• Once you turn 18, no things that happened to you as a child should not be reported by your counselor. You are an adult now and confidential info can not be disclosed unless it meets a legal exception to confidentiality. The only way it would become reportable now is if there is a child being abused now.


  36. what if i tell my therapist i’ve been a frequent marijuana user for the last two years especially the last month, and have been on xanax for a couple of days that led to me to this point of seeing a therapist because i came home high? and had unprotected sex (twice maybe)? and i used to steal? will they tell my parents? by the way, the things i stated above are just the starters.


    • Lots of maybes here. Partly depends on how old you are, and where you live. If you are relatively young and the person you had sex with was a lot older then that part might be reportable as child sexual abuse. Your age would also determine your ability to give permission for counseling or whether you would need your parents consent. My recommendation is for you to ask the counselor what they would need to tell your parents and then see if you feel safe to disclose. Even if they believe it needs to be reported the counselor should help you do that in the safest way possible.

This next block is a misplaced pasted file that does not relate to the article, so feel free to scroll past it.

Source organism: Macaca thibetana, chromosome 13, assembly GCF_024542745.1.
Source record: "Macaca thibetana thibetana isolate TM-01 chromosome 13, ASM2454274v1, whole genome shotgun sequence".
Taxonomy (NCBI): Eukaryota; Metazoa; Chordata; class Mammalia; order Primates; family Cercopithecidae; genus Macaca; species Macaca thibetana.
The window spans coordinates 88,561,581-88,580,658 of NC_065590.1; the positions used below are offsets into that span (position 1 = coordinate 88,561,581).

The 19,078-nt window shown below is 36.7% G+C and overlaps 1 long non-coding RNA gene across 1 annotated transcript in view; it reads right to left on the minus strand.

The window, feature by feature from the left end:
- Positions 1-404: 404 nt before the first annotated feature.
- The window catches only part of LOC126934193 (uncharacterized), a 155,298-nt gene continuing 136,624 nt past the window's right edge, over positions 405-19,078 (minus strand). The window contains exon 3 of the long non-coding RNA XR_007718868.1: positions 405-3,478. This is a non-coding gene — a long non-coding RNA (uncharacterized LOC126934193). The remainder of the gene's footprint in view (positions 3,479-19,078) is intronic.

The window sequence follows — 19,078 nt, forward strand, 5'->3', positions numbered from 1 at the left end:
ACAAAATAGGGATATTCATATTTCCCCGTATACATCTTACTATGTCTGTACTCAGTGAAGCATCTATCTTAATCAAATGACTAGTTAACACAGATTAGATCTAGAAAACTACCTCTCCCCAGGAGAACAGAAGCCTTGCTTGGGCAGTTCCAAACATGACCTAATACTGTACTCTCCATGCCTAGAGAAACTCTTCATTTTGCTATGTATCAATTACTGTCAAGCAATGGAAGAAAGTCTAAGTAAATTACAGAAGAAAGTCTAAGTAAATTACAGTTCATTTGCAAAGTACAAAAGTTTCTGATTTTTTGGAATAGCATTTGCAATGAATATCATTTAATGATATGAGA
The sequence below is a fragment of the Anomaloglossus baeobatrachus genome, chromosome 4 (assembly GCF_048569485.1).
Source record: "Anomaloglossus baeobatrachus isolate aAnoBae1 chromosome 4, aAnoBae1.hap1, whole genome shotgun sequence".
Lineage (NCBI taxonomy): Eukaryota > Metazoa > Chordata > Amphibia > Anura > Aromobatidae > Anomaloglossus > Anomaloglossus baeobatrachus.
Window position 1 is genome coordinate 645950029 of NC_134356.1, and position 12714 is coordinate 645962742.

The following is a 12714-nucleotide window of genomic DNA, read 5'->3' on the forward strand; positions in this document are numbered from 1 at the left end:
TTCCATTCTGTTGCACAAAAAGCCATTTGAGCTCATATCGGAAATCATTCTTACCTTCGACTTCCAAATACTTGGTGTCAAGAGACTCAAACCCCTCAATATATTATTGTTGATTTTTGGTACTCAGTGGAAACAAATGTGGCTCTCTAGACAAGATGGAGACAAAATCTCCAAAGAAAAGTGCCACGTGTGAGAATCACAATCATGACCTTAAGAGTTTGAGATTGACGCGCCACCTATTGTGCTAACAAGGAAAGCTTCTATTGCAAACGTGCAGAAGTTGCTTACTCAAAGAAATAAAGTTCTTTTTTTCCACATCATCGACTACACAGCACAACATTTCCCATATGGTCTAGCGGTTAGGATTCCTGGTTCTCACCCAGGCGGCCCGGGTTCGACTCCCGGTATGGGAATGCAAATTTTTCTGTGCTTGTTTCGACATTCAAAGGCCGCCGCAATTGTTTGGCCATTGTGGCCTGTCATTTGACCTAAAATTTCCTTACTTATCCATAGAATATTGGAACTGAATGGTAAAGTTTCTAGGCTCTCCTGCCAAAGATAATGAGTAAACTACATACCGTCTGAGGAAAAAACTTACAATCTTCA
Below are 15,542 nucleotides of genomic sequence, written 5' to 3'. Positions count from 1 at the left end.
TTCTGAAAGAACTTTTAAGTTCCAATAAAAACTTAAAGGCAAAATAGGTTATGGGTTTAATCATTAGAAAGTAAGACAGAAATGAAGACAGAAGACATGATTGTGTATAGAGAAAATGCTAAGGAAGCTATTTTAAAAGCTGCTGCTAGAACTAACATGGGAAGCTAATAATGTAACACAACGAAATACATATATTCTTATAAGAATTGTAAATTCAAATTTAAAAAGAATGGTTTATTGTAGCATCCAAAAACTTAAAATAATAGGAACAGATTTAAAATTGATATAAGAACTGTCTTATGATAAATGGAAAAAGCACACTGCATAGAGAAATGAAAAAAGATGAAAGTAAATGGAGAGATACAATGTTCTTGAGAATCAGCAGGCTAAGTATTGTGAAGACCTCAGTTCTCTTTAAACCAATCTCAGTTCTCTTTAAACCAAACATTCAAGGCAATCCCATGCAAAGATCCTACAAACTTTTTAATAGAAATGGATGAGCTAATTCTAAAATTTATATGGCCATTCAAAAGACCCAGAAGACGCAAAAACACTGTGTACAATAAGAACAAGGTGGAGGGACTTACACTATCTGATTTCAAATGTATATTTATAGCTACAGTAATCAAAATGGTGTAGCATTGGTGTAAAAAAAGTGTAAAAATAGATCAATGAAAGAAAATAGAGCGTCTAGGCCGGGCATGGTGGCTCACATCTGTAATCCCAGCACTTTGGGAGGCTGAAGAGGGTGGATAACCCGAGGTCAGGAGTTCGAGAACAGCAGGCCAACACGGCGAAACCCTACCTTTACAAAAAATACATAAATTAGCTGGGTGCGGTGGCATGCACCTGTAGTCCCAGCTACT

• Depends on what you mean by “self-harming yourself.” If you were currently trying to kill yourself, they would make the call and try to get you emergency psychiatric help. If you used self-injury as in cutting or burning to regulate emotions, they should work with you on other ways to manage emotions. Some self-harm falls in a gray area and it may scare the counselor. Even when the client does not mean to die some self-harm is so dangerous it may result in death. In that case I think most counselors would make the call and get the client medical and emergency psychiatric help. Two factors matter: your intent and the seriousness of the self-harm.


  37. A close friend of mine just put herself into drug treatment a little over a month ago but is very distressed about telling her new counselor about her past drug use, which included some illegal activity to maintain her addiction. She very much wants to be honest about it, but fears repercussions if she tells her counselor about it. I want to help her but I’m not sure how to comfort her about it. Is the counselor mandated to report illegal activity with past drug use?


    • Counselors are prohibited from reported past illegal activity unless it is a mandate report as in abuse of a child. Believe me anyone who works with people in drug recovery know most of their clients have done things that were illegal. Tell your friend not to worry about being honest.